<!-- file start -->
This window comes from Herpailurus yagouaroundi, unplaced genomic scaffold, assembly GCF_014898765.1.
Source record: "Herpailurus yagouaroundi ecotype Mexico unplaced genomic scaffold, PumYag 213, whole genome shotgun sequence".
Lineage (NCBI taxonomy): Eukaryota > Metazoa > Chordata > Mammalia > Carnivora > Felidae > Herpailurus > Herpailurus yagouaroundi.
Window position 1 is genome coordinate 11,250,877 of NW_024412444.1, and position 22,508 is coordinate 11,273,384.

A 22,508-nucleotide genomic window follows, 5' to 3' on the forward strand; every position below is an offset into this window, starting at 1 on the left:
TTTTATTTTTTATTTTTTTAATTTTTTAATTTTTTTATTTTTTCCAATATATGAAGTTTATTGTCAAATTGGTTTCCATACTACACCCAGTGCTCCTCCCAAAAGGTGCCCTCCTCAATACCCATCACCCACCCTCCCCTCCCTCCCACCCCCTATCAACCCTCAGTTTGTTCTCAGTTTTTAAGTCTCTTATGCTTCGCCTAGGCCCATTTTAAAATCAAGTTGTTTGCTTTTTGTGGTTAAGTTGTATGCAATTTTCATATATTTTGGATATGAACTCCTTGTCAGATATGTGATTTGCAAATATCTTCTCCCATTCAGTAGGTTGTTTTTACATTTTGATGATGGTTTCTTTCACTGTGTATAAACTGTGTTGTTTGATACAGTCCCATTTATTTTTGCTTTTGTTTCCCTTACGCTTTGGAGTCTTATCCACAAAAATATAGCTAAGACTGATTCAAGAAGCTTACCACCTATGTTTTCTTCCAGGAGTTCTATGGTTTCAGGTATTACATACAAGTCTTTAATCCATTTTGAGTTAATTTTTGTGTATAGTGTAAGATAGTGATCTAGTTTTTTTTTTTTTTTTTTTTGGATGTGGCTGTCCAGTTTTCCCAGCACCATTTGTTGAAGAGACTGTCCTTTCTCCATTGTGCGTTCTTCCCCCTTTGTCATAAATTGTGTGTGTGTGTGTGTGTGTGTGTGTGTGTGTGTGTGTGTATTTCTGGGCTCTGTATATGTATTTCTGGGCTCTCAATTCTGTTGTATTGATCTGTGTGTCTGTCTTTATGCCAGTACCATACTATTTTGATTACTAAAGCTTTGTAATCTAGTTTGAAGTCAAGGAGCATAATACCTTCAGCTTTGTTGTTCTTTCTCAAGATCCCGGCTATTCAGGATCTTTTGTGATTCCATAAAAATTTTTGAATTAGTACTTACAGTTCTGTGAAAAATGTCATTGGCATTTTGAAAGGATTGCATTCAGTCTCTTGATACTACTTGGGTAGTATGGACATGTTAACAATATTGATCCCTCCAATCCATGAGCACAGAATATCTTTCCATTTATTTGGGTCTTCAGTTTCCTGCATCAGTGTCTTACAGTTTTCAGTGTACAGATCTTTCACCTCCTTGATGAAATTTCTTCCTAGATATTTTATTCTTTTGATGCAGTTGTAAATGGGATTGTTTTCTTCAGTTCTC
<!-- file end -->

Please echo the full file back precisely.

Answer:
This window comes from Herpailurus yagouaroundi, unplaced genomic scaffold, assembly GCF_014898765.1.
Source record: "Herpailurus yagouaroundi ecotype Mexico unplaced genomic scaffold, PumYag 213, whole genome shotgun sequence".
Lineage (NCBI taxonomy): Eukaryota > Metazoa > Chordata > Mammalia > Carnivora > Felidae > Herpailurus > Herpailurus yagouaroundi.
Window position 1 is genome coordinate 11,250,877 of NW_024412444.1, and position 22,508 is coordinate 11,273,384.

A 22,508-nucleotide genomic window follows, 5' to 3' on the forward strand; every position below is an offset into this window, starting at 1 on the left:
TTTTATTTTTTATTTTTTTAATTTTTTAATTTTTTTATTTTTTCCAATATATGAAGTTTATTGTCAAATTGGTTTCCATACTACACCCAGTGCTCCTCCCAAAAGGTGCCCTCCTCAATACCCATCACCCACCCTCCCCTCCCTCCCACCCCCTATCAACCCTCAGTTTGTTCTCAGTTTTTAAGTCTCTTATGCTTCGCCTAGGCCCATTTTAAAATCAAGTTGTTTGCTTTTTGTGGTTAAGTTGTATGCAATTTTCATATATTTTGGATATGAACTCCTTGTCAGATATGTGATTTGCAAATATCTTCTCCCATTCAGTAGGTTGTTTTTACATTTTGATGATGGTTTCTTTCACTGTGTATAAACTGTGTTGTTTGATACAGTCCCATTTATTTTTGCTTTTGTTTCCCTTACGCTTTGGAGTCTTATCCACAAAAATATAGCTAAGACTGATTCAAGAAGCTTACCACCTATGTTTTCTTCCAGGAGTTCTATGGTTTCAGGTATTACATACAAGTCTTTAATCCATTTTGAGTTAATTTTTGTGTATAGTGTAAGATAGTGATCTAGTTTTTTTTTTTTTTTTTTTTGGATGTGGCTGTCCAGTTTTCCCAGCACCATTTGTTGAAGAGACTGTCCTTTCTCCATTGTGCGTTCTTCCCCCTTTGTCATAAATTGTGTGTGTGTGTGTGTGTGTGTGTGTGTGTGTGTGTGTGTATTTCTGGGCTCTGTATATGTATTTCTGGGCTCTCAATTCTGTTGTATTGATCTGTGTGTCTGTCTTTATGCCAGTACCATACTATTTTGATTACTAAAGCTTTGTAATCTAGTTTGAAGTCAAGGAGCATAATACCTTCAGCTTTGTTGTTCTTTCTCAAGATCCCGGCTATTCAGGATCTTTTGTGATTCCATAAAAATTTTTGAATTAGTACTTACAGTTCTGTGAAAAATGTCATTGGCATTTTGAAAGGATTGCATTCAGTCTCTTGATACTACTTGGGTAGTATGGACATGTTAACAATATTGATCCCTCCAATCCATGAGCACAGAATATCTTTCCATTTATTTGGGTCTTCAGTTTCCTGCATCAGTGTCTTACAGTTTTCAGTGTACAGATCTTTCACCTCCTTGATGAAATTTCTTCCTAGATATTTTATTCTTTTGATGCAGTTGTAAATGGGATTGTTTTCTTCAGTTCTC